The ‘Access to Medicines’ Debate: Throwing Patients Without Cures Under the Proverbial Bus

Patently BIOtech

The vast majority of the world’s patients remain completely forgotten in the ‘access to medicines’ debate.   Many fail to understand how that elimination will affect the development of the cures and treatments of tomorrow, especially for rare diseases, cancers, and other serious unmet medical conditions.

The Forgotten:

25 million Americans suffer from nearly 7000 rare diseases.  30 million European Union citizens suffer from between 6000 to 8000 rare diseases, 80% of which are of genetic origin and are often chronic or life-threatening.  While treatments with varying levels of effectiveness may exist for some of these rare diseases, the vast majority of these diseases lack effective treatments.

Despite remarkable advances in cancer treatment over the past several decades, it remains the case that each year 7.6 million people die from cancer worldwide.  In fact, the CDC estimates that more people die from cancer than from AIDS, malaria, and tuberculosis combined. 

Clearly, there is a huge need for new cures and more effective treatments.

Cost of Developing New Cures and Treatments:

Cost estimates for bringing a successful drug to market start at $1.3 billion in 2005 dollars.  Correcting for current drug failure rates results in $4 billion per successful drug.  If you look at R&D spending from 12 leading pharmaceutical companies from 1997 to 2011 compared to drug launches you get $5.8 billion per drug.  Considering 90% of the costs of researching and developing a successful drug occurs in Phase III trials, industry clearly bears the largest cost and risk burden of researching, developing, and delivering new life-saving cures and treatments for patients around the world.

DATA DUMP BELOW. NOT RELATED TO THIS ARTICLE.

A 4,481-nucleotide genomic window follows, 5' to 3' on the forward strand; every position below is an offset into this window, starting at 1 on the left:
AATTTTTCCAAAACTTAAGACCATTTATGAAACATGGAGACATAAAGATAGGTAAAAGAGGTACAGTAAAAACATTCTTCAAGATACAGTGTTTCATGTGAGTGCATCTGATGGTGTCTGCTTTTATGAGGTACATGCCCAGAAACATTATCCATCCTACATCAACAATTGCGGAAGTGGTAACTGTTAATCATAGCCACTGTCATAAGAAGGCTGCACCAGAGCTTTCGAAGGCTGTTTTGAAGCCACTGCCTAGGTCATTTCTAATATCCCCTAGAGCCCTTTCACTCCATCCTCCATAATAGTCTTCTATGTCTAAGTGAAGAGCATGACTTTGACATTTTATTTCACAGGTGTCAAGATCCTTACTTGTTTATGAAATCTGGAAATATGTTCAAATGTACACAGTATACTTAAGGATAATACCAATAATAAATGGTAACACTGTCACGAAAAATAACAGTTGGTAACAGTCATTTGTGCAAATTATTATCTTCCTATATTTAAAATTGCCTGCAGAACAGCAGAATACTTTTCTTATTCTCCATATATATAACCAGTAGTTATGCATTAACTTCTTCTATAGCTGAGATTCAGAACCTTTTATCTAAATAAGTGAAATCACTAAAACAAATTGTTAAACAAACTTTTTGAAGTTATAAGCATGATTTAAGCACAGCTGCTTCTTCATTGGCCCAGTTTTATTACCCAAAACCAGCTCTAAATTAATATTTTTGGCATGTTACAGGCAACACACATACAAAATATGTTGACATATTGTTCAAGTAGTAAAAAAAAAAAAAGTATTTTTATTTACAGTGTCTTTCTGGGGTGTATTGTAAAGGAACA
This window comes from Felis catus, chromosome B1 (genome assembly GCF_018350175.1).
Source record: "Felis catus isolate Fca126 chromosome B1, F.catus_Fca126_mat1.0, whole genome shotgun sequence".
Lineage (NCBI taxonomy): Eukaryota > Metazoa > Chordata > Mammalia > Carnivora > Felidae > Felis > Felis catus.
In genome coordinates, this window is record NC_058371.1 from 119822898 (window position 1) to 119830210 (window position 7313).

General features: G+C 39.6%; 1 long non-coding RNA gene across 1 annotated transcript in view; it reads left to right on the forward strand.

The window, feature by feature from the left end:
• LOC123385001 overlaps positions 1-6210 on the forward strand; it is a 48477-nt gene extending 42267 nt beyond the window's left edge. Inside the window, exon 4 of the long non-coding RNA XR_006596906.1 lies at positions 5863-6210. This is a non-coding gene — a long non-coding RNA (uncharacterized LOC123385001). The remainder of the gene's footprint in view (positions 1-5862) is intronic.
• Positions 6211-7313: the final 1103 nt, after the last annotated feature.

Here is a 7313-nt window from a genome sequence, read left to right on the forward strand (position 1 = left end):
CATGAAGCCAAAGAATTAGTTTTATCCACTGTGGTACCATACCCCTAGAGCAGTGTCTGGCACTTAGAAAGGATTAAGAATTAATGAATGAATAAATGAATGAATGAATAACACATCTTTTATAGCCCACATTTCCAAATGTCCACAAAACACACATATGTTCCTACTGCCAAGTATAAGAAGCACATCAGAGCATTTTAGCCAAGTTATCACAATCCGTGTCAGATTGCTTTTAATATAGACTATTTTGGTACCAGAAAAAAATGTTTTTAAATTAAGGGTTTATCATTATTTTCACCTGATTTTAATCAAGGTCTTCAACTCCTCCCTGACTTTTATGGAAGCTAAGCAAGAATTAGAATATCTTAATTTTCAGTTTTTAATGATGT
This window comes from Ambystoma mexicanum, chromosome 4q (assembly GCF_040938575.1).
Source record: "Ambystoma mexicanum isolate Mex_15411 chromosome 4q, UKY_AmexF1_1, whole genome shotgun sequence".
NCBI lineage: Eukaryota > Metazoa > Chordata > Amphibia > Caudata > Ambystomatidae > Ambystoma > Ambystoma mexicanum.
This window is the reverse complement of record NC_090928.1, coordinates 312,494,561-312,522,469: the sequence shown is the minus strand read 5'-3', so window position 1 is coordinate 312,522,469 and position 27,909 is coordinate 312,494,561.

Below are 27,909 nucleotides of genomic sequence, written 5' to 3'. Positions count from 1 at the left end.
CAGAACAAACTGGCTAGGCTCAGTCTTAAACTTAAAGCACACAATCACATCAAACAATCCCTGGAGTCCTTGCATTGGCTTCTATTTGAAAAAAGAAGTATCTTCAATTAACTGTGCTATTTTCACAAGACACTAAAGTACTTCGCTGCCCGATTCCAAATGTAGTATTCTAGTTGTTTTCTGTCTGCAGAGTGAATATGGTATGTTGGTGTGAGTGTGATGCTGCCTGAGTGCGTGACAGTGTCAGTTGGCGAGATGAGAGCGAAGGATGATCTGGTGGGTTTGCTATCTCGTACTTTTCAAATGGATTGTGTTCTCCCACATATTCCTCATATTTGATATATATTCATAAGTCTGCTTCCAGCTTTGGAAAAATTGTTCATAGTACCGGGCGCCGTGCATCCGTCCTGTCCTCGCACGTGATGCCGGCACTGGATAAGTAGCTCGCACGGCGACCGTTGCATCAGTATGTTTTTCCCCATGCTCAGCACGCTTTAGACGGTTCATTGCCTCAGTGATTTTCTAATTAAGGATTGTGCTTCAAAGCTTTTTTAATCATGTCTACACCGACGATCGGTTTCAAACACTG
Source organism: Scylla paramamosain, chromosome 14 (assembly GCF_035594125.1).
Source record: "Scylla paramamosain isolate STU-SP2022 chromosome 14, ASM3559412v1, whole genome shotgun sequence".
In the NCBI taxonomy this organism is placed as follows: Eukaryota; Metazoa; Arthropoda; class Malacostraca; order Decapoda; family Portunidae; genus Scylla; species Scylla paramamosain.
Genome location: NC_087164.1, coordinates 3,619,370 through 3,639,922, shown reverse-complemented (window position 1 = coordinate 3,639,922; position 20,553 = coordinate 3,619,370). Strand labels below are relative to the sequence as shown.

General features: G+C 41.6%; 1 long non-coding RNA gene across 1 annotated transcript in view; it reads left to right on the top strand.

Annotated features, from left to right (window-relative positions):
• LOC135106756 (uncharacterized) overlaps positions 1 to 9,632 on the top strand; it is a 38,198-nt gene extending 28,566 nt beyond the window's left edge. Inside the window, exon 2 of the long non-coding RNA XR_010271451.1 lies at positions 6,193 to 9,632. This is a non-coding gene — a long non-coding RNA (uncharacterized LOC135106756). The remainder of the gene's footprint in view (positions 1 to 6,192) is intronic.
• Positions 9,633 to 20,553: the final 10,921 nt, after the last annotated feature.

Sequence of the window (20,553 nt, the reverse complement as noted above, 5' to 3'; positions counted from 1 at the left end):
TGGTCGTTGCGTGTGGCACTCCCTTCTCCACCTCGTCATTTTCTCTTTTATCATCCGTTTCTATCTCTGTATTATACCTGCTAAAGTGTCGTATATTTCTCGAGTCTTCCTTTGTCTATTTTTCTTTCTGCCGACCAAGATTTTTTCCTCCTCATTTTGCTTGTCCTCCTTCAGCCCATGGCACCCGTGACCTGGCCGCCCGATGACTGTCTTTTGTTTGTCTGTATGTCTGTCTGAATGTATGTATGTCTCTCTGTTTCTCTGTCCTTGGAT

Even if we ignore the gains that patents bring humanity in terms of high-paying jobs and economic growth, we must not forget what hundreds of millions of patients around the world stand to gain from a robust patent regime — the development of novel cures and treatments to save and improve their lives.

Patient vs. Patient Disguised as Industry vs. Poor:

Policy makers around the world are being asked to choose between poor patient populations without access to insurance or government help to pay for existing cures and treatments, on the one hand, and those patient populations suffering without cures or with inadequate treatments, on the other.  We’ve had that debate for years and it has gotten us nowhere.  Patients around the world are still suffering.  It is now time for a new conversation.  A conversation built on the premise that advancements in technology are central to solving humanity’s most pressing public health challenges.

Time for a Different Conversation:

Hundreds of millions of patients suffer without cures or adequate treatments due to the simple fact that they do not yet exist.  We need new technology that can serve global patient populations and operate in the infrastructures of both the developed and developing world.  Patents provide the best option to ensure these new cures and treatments are discovered, developed, approved by regulators, and delivered to patients around the world.  It’s time for a conversation that helps all patients, and not just those patients whose interests happen to align with the generic industry.

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